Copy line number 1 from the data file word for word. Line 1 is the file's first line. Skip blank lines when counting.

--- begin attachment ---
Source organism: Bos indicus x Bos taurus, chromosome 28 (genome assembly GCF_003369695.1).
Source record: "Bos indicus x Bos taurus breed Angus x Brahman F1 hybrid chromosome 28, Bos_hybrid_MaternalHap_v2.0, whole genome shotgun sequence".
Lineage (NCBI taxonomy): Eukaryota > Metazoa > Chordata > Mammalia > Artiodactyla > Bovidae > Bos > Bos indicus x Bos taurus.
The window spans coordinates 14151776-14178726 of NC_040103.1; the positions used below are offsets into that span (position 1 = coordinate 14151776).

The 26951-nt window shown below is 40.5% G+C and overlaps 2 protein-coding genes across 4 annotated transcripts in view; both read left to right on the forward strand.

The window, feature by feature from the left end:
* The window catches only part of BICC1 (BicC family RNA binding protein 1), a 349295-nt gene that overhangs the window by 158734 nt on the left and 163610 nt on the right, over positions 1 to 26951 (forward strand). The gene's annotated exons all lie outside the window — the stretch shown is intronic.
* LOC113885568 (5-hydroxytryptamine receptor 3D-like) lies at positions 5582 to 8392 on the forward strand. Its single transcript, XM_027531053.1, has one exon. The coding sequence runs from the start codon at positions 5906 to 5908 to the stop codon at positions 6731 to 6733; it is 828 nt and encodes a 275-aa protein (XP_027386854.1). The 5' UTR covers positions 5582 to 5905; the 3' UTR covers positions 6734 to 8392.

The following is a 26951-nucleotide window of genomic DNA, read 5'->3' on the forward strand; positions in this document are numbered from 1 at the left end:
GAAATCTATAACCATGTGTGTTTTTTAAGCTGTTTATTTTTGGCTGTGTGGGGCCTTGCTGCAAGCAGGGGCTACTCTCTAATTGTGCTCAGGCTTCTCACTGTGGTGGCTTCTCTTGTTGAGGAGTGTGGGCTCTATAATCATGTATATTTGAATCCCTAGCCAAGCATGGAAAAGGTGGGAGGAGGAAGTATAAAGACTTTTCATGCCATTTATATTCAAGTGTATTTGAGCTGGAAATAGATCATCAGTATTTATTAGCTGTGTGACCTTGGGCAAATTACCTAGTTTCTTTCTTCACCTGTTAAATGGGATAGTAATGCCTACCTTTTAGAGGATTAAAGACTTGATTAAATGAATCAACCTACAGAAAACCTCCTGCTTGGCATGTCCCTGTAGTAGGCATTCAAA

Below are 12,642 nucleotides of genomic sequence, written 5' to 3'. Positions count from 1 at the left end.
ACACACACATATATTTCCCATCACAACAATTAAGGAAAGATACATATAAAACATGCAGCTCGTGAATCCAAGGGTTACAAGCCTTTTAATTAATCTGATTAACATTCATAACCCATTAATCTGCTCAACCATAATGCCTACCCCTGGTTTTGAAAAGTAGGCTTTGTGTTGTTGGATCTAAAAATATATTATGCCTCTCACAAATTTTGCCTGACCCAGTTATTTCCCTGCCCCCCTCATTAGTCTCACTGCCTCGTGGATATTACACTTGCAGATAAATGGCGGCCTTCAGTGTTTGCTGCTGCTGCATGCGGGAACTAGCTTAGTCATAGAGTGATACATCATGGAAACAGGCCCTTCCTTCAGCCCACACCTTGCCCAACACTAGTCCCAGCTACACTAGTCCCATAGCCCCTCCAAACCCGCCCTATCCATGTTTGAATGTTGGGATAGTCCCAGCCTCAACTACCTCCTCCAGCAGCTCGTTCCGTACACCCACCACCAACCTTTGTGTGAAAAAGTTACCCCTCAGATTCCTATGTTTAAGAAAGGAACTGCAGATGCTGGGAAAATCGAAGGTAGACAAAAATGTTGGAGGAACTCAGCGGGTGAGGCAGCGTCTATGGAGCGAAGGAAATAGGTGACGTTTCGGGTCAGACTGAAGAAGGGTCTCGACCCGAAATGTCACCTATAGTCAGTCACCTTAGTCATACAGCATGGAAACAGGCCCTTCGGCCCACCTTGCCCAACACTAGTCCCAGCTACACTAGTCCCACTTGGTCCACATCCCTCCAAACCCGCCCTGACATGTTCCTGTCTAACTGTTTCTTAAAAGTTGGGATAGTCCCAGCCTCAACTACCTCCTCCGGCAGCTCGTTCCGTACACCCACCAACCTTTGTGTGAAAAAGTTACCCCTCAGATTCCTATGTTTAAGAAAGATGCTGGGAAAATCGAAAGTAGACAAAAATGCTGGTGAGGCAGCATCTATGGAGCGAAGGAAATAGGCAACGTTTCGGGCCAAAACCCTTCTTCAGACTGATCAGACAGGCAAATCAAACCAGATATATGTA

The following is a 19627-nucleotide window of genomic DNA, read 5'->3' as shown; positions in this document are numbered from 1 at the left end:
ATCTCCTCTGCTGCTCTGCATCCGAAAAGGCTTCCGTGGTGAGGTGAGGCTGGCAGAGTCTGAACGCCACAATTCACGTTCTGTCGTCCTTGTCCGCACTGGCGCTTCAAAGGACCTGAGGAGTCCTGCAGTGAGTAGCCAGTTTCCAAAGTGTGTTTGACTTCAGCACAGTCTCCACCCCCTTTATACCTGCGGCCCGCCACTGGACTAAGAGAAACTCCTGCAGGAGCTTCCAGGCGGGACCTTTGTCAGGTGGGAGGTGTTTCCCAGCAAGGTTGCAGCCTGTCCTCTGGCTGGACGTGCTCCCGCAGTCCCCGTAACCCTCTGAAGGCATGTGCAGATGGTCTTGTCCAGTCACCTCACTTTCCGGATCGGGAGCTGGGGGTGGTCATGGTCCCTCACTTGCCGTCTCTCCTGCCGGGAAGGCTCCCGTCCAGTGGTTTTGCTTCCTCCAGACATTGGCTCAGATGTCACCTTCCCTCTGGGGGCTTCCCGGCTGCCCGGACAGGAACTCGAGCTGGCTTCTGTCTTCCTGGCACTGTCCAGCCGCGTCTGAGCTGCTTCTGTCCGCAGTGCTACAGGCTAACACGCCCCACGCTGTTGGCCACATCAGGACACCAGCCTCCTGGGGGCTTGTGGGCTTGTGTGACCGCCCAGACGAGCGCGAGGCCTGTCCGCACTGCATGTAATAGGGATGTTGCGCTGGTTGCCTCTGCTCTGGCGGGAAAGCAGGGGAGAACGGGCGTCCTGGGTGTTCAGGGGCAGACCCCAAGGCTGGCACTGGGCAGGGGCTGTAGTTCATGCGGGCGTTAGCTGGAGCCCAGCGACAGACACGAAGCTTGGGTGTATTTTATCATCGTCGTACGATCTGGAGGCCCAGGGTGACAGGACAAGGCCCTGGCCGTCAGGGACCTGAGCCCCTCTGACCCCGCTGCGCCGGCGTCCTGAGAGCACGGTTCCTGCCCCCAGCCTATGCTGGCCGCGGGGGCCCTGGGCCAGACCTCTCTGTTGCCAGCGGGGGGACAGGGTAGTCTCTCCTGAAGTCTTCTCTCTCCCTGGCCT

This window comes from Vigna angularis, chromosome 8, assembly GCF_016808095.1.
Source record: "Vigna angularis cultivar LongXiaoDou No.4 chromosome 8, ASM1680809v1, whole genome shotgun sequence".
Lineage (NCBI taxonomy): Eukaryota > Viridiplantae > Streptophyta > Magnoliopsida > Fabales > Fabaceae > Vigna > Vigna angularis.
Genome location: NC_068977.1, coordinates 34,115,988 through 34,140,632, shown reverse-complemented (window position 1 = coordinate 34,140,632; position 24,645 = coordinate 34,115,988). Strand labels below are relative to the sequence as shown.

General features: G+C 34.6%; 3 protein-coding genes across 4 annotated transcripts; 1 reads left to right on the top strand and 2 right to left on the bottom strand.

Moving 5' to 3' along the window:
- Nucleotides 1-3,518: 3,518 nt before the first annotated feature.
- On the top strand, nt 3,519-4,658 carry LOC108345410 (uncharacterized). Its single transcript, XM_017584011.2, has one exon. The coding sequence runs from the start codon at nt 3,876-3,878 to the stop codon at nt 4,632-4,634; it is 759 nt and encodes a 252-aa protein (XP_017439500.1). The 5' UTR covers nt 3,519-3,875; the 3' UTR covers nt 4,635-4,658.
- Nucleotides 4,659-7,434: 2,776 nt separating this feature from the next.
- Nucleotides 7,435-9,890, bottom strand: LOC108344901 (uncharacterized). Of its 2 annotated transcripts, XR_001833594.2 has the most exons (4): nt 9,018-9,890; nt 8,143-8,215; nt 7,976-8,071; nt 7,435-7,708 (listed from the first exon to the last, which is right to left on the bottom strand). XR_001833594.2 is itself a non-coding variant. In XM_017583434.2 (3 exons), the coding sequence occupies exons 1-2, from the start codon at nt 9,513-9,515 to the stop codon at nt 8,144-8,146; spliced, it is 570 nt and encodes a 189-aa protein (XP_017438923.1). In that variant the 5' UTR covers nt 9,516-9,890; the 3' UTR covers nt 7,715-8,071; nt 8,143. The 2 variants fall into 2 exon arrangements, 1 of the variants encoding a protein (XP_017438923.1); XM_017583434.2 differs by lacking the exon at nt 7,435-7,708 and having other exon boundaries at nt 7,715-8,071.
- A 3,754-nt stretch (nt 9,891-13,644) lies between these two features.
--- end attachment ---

Source organism: Bos indicus x Bos taurus, chromosome 28 (genome assembly GCF_003369695.1).